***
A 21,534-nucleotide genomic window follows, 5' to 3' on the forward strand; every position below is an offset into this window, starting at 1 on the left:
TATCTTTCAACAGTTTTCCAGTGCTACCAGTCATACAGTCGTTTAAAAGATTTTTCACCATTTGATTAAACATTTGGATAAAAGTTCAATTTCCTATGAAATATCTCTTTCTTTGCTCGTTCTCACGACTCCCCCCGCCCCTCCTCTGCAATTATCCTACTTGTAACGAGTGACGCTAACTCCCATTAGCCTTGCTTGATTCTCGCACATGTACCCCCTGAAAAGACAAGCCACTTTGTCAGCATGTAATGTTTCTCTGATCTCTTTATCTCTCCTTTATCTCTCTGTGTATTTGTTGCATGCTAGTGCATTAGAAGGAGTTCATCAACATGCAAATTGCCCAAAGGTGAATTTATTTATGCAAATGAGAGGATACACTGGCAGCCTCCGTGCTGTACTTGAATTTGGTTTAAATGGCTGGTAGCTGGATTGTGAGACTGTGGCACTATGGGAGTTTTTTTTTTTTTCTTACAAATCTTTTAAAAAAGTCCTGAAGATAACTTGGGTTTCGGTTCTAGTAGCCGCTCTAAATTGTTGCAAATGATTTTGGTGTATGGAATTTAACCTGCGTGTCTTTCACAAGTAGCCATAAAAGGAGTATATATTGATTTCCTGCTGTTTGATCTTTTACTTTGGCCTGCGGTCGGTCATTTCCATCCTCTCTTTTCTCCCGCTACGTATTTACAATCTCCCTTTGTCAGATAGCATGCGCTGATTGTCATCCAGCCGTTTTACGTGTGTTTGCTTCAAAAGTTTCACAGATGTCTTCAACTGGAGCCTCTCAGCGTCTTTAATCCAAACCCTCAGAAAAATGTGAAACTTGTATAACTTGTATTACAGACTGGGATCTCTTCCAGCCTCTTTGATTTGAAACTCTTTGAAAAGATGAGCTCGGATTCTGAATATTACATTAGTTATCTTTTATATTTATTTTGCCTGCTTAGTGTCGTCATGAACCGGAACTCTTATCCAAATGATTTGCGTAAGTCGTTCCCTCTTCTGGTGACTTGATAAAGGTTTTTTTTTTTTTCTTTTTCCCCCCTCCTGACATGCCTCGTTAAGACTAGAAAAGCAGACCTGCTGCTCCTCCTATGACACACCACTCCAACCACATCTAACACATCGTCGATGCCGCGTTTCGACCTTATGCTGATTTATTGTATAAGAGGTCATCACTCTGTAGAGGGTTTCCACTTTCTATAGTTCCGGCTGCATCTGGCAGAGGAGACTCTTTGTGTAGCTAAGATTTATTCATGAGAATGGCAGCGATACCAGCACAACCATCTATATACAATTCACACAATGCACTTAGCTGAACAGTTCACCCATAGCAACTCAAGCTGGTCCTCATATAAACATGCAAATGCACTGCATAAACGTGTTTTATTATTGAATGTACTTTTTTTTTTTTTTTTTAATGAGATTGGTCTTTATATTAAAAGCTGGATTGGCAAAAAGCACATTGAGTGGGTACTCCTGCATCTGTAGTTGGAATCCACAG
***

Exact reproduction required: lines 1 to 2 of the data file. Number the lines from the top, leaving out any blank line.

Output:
A 21,534-nucleotide genomic window follows, 5' to 3' on the forward strand; every position below is an offset into this window, starting at 1 on the left:
TATCTTTCAACAGTTTTCCAGTGCTACCAGTCATACAGTCGTTTAAAAGATTTTTCACCATTTGATTAAACATTTGGATAAAAGTTCAATTTCCTATGAAATATCTCTTTCTTTGCTCGTTCTCACGACTCCCCCCGCCCCTCCTCTGCAATTATCCTACTTGTAACGAGTGACGCTAACTCCCATTAGCCTTGCTTGATTCTCGCACATGTACCCCCTGAAAAGACAAGCCACTTTGTCAGCATGTAATGTTTCTCTGATCTCTTTATCTCTCCTTTATCTCTCTGTGTATTTGTTGCATGCTAGTGCATTAGAAGGAGTTCATCAACATGCAAATTGCCCAAAGGTGAATTTATTTATGCAAATGAGAGGATACACTGGCAGCCTCCGTGCTGTACTTGAATTTGGTTTAAATGGCTGGTAGCTGGATTGTGAGACTGTGGCACTATGGGAGTTTTTTTTTTTTTCTTACAAATCTTTTAAAAAAGTCCTGAAGATAACTTGGGTTTCGGTTCTAGTAGCCGCTCTAAATTGTTGCAAATGATTTTGGTGTATGGAATTTAACCTGCGTGTCTTTCACAAGTAGCCATAAAAGGAGTATATATTGATTTCCTGCTGTTTGATCTTTTACTTTGGCCTGCGGTCGGTCATTTCCATCCTCTCTTTTCTCCCGCTACGTATTTACAATCTCCCTTTGTCAGATAGCATGCGCTGATTGTCATCCAGCCGTTTTACGTGTGTTTGCTTCAAAAGTTTCACAGATGTCTTCAACTGGAGCCTCTCAGCGTCTTTAATCCAAACCCTCAGAAAAATGTGAAACTTGTATAACTTGTATTACAGACTGGGATCTCTTCCAGCCTCTTTGATTTGAAACTCTTTGAAAAGATGAGCTCGGATTCTGAATATTACATTAGTTATCTTTTATATTTATTTTGCCTGCTTAGTGTCGTCATGAACCGGAACTCTTATCCAAATGATTTGCGTAAGTCGTTCCCTCTTCTGGTGACTTGATAAAGGTTTTTTTTTTTTTCTTTTTCCCCCCTCCTGACATGCCTCGTTAAGACTAGAAAAGCAGACCTGCTGCTCCTCCTATGACACACCACTCCAACCACATCTAACACATCGTCGATGCCGCGTTTCGACCTTATGCTGATTTATTGTATAAGAGGTCATCACTCTGTAGAGGGTTTCCACTTTCTATAGTTCCGGCTGCATCTGGCAGAGGAGACTCTTTGTGTAGCTAAGATTTATTCATGAGAATGGCAGCGATACCAGCACAACCATCTATATACAATTCACACAATGCACTTAGCTGAACAGTTCACCCATAGCAACTCAAGCTGGTCCTCATATAAACATGCAAATGCACTGCATAAACGTGTTTTATTATTGAATGTACTTTTTTTTTTTTTTTTTAATGAGATTGGTCTTTATATTAAAAGCTGGATTGGCAAAAAGCACATTGAGTGGGTACTCCTGCATCTGTAGTTGGAATCCACAG